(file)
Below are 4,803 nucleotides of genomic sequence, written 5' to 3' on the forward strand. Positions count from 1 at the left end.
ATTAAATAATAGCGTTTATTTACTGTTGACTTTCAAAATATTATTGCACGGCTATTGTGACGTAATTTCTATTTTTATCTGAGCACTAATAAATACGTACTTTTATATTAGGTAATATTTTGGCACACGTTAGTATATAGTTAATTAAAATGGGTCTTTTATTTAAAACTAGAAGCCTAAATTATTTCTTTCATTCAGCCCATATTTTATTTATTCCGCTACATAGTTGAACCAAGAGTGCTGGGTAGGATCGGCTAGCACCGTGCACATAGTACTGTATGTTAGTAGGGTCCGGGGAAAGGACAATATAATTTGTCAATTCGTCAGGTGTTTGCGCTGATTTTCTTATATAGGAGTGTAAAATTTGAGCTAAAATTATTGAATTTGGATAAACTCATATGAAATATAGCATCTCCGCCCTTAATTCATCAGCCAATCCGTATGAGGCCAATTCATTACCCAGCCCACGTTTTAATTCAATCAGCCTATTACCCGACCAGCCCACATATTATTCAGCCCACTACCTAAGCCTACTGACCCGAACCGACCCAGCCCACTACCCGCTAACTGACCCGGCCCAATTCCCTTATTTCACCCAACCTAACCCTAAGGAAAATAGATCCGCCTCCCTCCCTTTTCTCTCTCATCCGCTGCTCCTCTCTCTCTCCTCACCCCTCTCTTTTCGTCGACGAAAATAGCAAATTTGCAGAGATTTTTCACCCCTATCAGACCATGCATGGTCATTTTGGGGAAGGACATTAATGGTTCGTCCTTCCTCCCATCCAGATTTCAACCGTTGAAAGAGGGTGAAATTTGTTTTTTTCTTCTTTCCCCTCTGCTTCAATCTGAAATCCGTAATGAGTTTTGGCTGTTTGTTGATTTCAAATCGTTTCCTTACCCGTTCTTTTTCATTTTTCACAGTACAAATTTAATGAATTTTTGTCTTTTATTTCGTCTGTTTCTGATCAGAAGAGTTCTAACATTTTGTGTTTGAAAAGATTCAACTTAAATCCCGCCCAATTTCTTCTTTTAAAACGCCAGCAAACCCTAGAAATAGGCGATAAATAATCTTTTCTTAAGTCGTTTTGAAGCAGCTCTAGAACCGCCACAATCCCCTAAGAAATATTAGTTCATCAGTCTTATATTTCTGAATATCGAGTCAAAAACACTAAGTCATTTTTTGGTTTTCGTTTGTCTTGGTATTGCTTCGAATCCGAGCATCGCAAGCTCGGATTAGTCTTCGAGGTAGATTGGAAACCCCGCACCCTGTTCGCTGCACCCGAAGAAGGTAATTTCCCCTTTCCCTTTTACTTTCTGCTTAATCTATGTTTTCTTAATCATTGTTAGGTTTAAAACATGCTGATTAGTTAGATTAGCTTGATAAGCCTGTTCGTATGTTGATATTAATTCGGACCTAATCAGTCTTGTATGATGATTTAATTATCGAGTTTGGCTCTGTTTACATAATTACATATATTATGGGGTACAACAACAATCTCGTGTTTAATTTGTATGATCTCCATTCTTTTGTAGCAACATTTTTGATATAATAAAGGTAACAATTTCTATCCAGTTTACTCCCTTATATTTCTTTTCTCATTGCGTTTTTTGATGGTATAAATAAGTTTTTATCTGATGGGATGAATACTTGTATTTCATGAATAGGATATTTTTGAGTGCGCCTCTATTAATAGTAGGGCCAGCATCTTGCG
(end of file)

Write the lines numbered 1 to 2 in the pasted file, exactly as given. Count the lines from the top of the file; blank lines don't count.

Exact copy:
Below are 4,803 nucleotides of genomic sequence, written 5' to 3' on the forward strand. Positions count from 1 at the left end.
ATTAAATAATAGCGTTTATTTACTGTTGACTTTCAAAATATTATTGCACGGCTATTGTGACGTAATTTCTATTTTTATCTGAGCACTAATAAATACGTACTTTTATATTAGGTAATATTTTGGCACACGTTAGTATATAGTTAATTAAAATGGGTCTTTTATTTAAAACTAGAAGCCTAAATTATTTCTTTCATTCAGCCCATATTTTATTTATTCCGCTACATAGTTGAACCAAGAGTGCTGGGTAGGATCGGCTAGCACCGTGCACATAGTACTGTATGTTAGTAGGGTCCGGGGAAAGGACAATATAATTTGTCAATTCGTCAGGTGTTTGCGCTGATTTTCTTATATAGGAGTGTAAAATTTGAGCTAAAATTATTGAATTTGGATAAACTCATATGAAATATAGCATCTCCGCCCTTAATTCATCAGCCAATCCGTATGAGGCCAATTCATTACCCAGCCCACGTTTTAATTCAATCAGCCTATTACCCGACCAGCCCACATATTATTCAGCCCACTACCTAAGCCTACTGACCCGAACCGACCCAGCCCACTACCCGCTAACTGACCCGGCCCAATTCCCTTATTTCACCCAACCTAACCCTAAGGAAAATAGATCCGCCTCCCTCCCTTTTCTCTCTCATCCGCTGCTCCTCTCTCTCTCCTCACCCCTCTCTTTTCGTCGACGAAAATAGCAAATTTGCAGAGATTTTTCACCCCTATCAGACCATGCATGGTCATTTTGGGGAAGGACATTAATGGTTCGTCCTTCCTCCCATCCAGATTTCAACCGTTGAAAGAGGGTGAAATTTGTTTTTTTCTTCTTTCCCCTCTGCTTCAATCTGAAATCCGTAATGAGTTTTGGCTGTTTGTTGATTTCAAATCGTTTCCTTACCCGTTCTTTTTCATTTTTCACAGTACAAATTTAATGAATTTTTGTCTTTTATTTCGTCTGTTTCTGATCAGAAGAGTTCTAACATTTTGTGTTTGAAAAGATTCAACTTAAATCCCGCCCAATTTCTTCTTTTAAAACGCCAGCAAACCCTAGAAATAGGCGATAAATAATCTTTTCTTAAGTCGTTTTGAAGCAGCTCTAGAACCGCCACAATCCCCTAAGAAATATTAGTTCATCAGTCTTATATTTCTGAATATCGAGTCAAAAACACTAAGTCATTTTTTGGTTTTCGTTTGTCTTGGTATTGCTTCGAATCCGAGCATCGCAAGCTCGGATTAGTCTTCGAGGTAGATTGGAAACCCCGCACCCTGTTCGCTGCACCCGAAGAAGGTAATTTCCCCTTTCCCTTTTACTTTCTGCTTAATCTATGTTTTCTTAATCATTGTTAGGTTTAAAACATGCTGATTAGTTAGATTAGCTTGATAAGCCTGTTCGTATGTTGATATTAATTCGGACCTAATCAGTCTTGTATGATGATTTAATTATCGAGTTTGGCTCTGTTTACATAATTACATATATTATGGGGTACAACAACAATCTCGTGTTTAATTTGTATGATCTCCATTCTTTTGTAGCAACATTTTTGATATAATAAAGGTAACAATTTCTATCCAGTTTACTCCCTTATATTTCTTTTCTCATTGCGTTTTTTGATGGTATAAATAAGTTTTTATCTGATGGGATGAATACTTGTATTTCATGAATAGGATATTTTTGAGTGCGCCTCTATTAATAGTAGGGCCAGCATCTTGCG